The week leading up to New York Comic Con is always full of tasty bits of comic book news, deployed to get fans excited for the main convention events. The Big Two—that is Marvel and DC—especially try to outdo one another with major bulletins and this year is no exception. Yet DC Comics decided to lead with a huge announcement about an origin adjustment to one of its three major headlining heroes. The big disclose out of the DC camp this week in the pre-con excitement, along with the announcement of Andy Kubert coming on as artist on Grant Morrison’s Action Comics, had to do with Brian Azzarello’s run of Wonder Woman. Specifically, DC has announced that as part of their New 52 relaunch and rewrite, Wonder Woman will soon be getting a certain figure in her life!
Now, in case you haven’t read the announcement or heard it on the grapevine, this is definitely a spoiler alert for anyone who wants to be surprised. Sally forth, then!
All Wonder Woman fans know the legend. Queen Hippolyta, queen of the Amazons, desired to have a child of her own and formed her infant daughter out of clay. The gods then breathed life into the child and she became the Amazon princess we all know and love. Yet during this origin rewrite, it seems that Wonder Woman will also have a father in the form of the philandering head of the gods, Zeus! This news was handed down to the New York Post in preparation for the convention and goes a long way to explain the appearance of Hera—signature in her peacock cloak—in the first issue of the comic released this month. From the teaser announcements about upcoming issue content, it looks like we can expect this storyline to start playing out soon, as Queen Hippolyta has some ‘secrets’ she’s been keeping from Diana that are hinted at for Wonder Woman #3. And while there have been questions in the past during the previous runs of Wonder Woman about whether or not Hades, former lover of Hippolyta, was Diana’s father, all the conjecture always came back to Diana being father-less.
So why the sudden change? And does it really matter? DC’s New 52 reboot has made a lot of changes possible. Superman, for example, is back in the ‘friend’ category with Lois Lane. Green Lantern is Sinestro, for goodness sake! Batgirl’s back on her feet as… well, Batgirl. So why, then, is this such a big deal?
The issue goes to the very heart of Wonder Woman’s character and the nature of her message. Diana has been presented as an Amazon, beholden to no man from birth and therefore unbound from the question of patriarchal control. Though she has often worked for (with?) the gods in the stories—even joined them temporarily as the goddess of truth—Wonder Woman is presented as a woman of her own identity independent of boyfriend, husband, or father figure. Despite years of the old ‘will she/won’t she’ with male characters like Steve Trevor, Superman, Nemesis and even Batman, Wonder Woman has remained a woman devoid of close male ties outside of friendship. She has provided readers with a portrayal of a woman outside of the boundaries of the patriarchy that she speaks out against. By including a male parent with as powerful a hand and presence as Zeus—not to mention with such a history of philandering—the story has shifted to add a new familial dynamic and a new, powerful patriarch to Diana’s life.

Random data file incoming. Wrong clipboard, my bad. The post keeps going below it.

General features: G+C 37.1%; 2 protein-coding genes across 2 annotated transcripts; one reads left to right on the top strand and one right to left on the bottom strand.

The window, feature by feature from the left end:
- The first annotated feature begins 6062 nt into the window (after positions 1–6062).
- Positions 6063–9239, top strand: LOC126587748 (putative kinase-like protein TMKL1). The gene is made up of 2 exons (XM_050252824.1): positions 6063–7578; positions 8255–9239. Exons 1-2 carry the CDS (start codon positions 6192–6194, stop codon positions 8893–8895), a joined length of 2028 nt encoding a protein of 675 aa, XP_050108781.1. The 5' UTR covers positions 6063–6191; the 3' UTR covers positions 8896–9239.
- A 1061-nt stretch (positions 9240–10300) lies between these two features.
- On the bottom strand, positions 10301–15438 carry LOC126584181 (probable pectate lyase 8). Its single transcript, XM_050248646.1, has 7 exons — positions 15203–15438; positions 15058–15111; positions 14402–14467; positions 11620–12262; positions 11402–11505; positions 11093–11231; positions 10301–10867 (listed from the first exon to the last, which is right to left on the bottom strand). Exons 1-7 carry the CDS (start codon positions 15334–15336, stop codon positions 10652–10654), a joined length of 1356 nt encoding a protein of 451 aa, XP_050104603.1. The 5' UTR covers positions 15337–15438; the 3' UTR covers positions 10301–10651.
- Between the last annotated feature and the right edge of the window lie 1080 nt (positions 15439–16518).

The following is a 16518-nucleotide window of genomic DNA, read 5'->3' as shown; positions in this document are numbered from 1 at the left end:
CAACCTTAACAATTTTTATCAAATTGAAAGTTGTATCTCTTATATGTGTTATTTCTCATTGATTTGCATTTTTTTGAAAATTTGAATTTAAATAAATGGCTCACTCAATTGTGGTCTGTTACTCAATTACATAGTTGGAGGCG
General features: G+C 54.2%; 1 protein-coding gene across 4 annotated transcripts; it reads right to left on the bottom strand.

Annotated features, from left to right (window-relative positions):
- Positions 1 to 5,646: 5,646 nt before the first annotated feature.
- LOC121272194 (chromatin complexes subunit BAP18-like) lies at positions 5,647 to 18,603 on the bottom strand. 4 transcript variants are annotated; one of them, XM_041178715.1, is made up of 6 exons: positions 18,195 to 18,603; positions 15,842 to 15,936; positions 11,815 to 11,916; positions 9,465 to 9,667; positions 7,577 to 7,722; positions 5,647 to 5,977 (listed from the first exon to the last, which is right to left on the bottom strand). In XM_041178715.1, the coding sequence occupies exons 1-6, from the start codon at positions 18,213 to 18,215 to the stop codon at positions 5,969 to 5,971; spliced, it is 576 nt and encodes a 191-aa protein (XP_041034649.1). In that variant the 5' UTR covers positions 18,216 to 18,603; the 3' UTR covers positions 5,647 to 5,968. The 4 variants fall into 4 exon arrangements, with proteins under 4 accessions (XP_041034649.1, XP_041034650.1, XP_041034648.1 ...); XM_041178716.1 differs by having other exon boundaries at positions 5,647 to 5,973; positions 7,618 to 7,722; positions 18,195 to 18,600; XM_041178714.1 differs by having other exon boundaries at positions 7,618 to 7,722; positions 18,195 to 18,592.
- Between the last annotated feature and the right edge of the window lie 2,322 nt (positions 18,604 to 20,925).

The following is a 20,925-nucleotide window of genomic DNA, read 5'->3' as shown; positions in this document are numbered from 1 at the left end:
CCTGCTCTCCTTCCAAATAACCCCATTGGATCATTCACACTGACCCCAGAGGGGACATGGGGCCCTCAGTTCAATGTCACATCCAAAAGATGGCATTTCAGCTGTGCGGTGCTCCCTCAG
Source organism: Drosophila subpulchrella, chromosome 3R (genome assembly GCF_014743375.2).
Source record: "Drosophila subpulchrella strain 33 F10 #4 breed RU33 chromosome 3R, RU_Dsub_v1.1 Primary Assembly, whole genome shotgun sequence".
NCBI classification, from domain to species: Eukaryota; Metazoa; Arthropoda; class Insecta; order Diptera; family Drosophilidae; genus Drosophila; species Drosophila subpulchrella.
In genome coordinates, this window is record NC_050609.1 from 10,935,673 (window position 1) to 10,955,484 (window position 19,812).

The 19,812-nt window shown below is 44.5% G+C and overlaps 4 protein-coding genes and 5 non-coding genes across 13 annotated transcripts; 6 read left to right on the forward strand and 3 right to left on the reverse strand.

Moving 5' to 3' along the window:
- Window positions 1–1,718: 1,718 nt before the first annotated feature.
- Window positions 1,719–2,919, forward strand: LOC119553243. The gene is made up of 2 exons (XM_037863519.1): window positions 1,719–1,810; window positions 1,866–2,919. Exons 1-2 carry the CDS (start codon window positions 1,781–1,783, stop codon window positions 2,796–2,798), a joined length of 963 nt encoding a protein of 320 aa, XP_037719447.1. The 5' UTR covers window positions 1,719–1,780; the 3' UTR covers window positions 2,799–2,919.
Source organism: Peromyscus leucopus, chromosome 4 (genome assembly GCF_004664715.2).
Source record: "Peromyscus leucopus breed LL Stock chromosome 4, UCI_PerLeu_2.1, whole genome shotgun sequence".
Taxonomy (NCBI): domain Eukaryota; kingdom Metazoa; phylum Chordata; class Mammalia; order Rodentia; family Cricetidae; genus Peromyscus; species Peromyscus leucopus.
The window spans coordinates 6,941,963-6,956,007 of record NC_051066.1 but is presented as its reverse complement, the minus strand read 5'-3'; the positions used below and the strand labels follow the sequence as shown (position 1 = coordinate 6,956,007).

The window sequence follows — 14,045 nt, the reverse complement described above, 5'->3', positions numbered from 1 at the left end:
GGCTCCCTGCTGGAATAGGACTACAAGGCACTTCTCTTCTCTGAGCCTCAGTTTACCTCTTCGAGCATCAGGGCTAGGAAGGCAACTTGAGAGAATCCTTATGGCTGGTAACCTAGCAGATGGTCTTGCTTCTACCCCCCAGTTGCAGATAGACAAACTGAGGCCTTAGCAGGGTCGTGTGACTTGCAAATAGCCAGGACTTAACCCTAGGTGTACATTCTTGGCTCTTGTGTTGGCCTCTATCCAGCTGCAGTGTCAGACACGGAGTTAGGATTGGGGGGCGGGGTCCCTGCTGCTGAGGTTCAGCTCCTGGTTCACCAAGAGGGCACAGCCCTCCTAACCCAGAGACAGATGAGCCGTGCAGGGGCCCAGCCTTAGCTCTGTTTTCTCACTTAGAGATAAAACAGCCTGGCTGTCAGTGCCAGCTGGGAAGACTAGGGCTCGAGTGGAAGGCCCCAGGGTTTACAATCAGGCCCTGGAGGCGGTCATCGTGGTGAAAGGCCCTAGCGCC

The story also continues a tried and true storyline of the Greek legends—namely that of Zeus and his rampant womanizing. Azzarello’s Wonder Woman seems to be focusing on that part of the mythos, so here’s for authenticity. Yet along with gaining her an enemy in the goddess Hera, who has never really been big on Zeus’s ‘unofficial’ children, this inclusion of the philandering Zeus as her father changes the tone of Diana’s story from a woman free of patriarchal influence to a woman dealing with a seriously womanizing father.
Another question to consider is whether the inclusion of Zeus as the father even makes sense. In the original history of the Amazons and Paradise Island, Queen Hippolyta was drugged and chained up by the rampaging Hercules, with some intimations going as far as implying rape at the demigods hands. When Hippolyta defeated Hercules and his men, the goddesses gave her Diana as a child without a father. If Zeus then is Diana’s new Dad, there would have to be some serious rewrites since he’s also the father of Hippolyta’s captor too! That’s a weird dynamic I’m not sure I like.
The change does open the door to some positive possibilities. It solves the issue that has often been brought up about Diana’s origin being too unrelatable and ‘out there.’ Where people might have had trouble buying the whole ‘baby made of clay,’ Diana’s new daddy offers her more legitimacy in the hierarchy of the gods as a demigoddess much like Hercules. Yet is demigod more relatable than baby made of clay? Neither one makes Wonder Woman any more ‘regular’ to readers and adds instead a whole mess of possible father issues for the storyline to plunder. In the final analysis, my feelings echo those of Gail Simone, legendary female DC writer who formerly handled Wonder Woman: “I am loving Brian Azzarello’s Wonder Woman. Not sure about the Dad thing, but love the creative team lots.” Only time will tell if Diana’s rewired origin will add a fresh, positive element to the new Wonder Woman run or water down a unique creation. At first glance, this change seems more like an attempt to gain Wonder Woman some attention during the New 52 relaunch. Is it necessary? No, but it is provocative and that will get reader’s attention. Well, you have our attention DC—let’s see what you do with it.
Shoshana Kessock is a comics fan.